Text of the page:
I know education intimately. I’ve worked w/ urban schools, k-university, since 1990. At the district, state, & national levels. I’ve met w/ officials from across the globe (literally: Africa, Europe, Australia…). I have educator friends & colleagues around the country. So keep that in mind. The pro-DeVos argument is loaded w/ biased rhetoric. Let’s begin w/ […]
I’m reading a book I suspect I will re-read as soon as I finish it, Lewis Richmond’s Aging as a Spiritual Practice. Like another book I finish, then lay on my table to re-read for the umpteenth time (Rachel Naomi Remen’s Kitchen Table Wisdom), each time I re-read a page, it blooms differently. The way my roses are a vivid peach in the cooler fall, and a pale apric0t-flushed white in the heat of August.
What hit me like a skillet pan epiphany was an anecdote about one of Richmond’s spiritual mentors, who had a bowl of pebbles on a shelf. When asked what the pebbles were, the mentor said, My life. Each pebble represented one week, to the average life expectancy of 80 years. And as each week finished, Richmond’s friend threw away one of the pebbles.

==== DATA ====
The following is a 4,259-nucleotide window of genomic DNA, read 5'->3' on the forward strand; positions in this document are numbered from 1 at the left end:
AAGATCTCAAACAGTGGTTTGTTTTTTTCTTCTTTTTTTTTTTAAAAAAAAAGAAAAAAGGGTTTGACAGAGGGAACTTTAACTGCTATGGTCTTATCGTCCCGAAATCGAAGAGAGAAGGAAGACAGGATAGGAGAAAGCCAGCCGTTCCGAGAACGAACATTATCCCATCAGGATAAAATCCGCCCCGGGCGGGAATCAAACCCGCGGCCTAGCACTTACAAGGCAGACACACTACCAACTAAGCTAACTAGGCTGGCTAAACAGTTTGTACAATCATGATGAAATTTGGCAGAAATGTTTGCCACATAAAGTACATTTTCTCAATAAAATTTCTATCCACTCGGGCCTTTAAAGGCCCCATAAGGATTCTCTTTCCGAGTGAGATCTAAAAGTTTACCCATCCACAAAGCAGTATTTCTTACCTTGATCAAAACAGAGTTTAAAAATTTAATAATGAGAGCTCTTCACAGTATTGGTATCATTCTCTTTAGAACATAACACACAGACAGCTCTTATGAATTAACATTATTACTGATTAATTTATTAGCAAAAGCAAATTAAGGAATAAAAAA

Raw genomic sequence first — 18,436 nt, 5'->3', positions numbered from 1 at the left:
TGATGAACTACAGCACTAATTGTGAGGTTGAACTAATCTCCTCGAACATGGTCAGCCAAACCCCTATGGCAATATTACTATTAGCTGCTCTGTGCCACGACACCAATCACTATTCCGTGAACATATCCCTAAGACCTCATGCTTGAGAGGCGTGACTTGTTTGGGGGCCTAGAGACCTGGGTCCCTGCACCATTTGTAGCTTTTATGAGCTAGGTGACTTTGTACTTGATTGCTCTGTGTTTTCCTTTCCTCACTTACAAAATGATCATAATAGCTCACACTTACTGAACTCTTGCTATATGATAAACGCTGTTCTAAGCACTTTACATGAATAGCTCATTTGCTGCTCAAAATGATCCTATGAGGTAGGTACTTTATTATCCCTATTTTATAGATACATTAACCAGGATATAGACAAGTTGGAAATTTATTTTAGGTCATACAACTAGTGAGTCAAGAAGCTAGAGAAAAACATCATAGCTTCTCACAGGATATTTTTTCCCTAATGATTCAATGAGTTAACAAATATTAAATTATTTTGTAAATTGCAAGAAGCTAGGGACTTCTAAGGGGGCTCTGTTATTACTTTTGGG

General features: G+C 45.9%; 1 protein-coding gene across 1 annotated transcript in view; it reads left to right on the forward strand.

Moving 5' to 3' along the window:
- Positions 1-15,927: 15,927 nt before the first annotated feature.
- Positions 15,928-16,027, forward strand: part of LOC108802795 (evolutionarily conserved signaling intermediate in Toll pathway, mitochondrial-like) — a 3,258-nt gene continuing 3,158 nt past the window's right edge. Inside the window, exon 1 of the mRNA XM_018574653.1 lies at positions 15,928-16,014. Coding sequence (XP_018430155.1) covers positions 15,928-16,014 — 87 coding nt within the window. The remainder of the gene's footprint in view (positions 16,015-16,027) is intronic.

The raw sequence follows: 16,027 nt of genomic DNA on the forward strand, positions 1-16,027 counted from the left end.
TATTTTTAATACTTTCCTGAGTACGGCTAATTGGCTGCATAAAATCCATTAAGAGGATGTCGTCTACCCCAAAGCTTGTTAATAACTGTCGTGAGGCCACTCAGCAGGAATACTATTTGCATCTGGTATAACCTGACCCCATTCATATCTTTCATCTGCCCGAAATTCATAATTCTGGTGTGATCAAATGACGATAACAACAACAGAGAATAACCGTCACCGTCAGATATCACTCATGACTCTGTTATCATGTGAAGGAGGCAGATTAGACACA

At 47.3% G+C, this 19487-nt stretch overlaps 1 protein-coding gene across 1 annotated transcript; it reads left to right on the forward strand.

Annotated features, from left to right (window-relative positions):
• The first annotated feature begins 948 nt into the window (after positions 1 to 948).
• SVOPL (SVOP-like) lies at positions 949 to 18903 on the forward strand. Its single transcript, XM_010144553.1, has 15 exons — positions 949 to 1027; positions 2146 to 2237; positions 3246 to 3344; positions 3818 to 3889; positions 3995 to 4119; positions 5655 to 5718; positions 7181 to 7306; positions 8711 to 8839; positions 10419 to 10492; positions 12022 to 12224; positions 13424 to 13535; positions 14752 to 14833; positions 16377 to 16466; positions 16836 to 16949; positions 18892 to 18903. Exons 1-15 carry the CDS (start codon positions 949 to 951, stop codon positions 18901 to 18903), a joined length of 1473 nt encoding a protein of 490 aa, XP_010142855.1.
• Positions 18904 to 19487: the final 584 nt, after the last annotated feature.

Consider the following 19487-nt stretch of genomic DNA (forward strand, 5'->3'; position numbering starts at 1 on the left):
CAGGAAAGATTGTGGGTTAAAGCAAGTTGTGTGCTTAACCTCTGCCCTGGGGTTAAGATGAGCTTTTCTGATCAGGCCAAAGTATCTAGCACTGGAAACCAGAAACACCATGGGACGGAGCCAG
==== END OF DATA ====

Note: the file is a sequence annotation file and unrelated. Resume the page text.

Wow. The utter material simplicity of that gesture, those pebbles in a bowl, shook me like a gale force wind. So I did the math: how many weeks are left for me until I turn 80? And what if I don’t even get that far? What if I only have … 20? Or even 52? Perhaps only the few beautiful rock-weeks I’ve collected in this bowl a friend’s daughter once made for me?
I immediately ordered the gemstone chips above — hundreds of tiny 1/6″-3/4″ gemstones I can cradle in a bowl for my life. What’s left of it. I will never know how many actual weeks I have left, but I will see them as they pass, and perhaps it will make me more conscious of how often I let them fall like chaff instead of irreplaceable moments I could fill with memories through my fingers.
Today, friends are preparing to lose a baby. This is not a week they will want to remember. So I will bear witness to their grief instead, and choose a black heart stone for this week of loss & mourning. It’s not my own shattering heart grief, but I can breathe for them, and place this dark heart of a stone in another bowl for time behind. ‘Horizontal time,’ Richmond calls it: that which we pretend flows past us. Instead of the ‘vertical time’ that is where we always are, breathing. Being. Learning, still, how to live and love.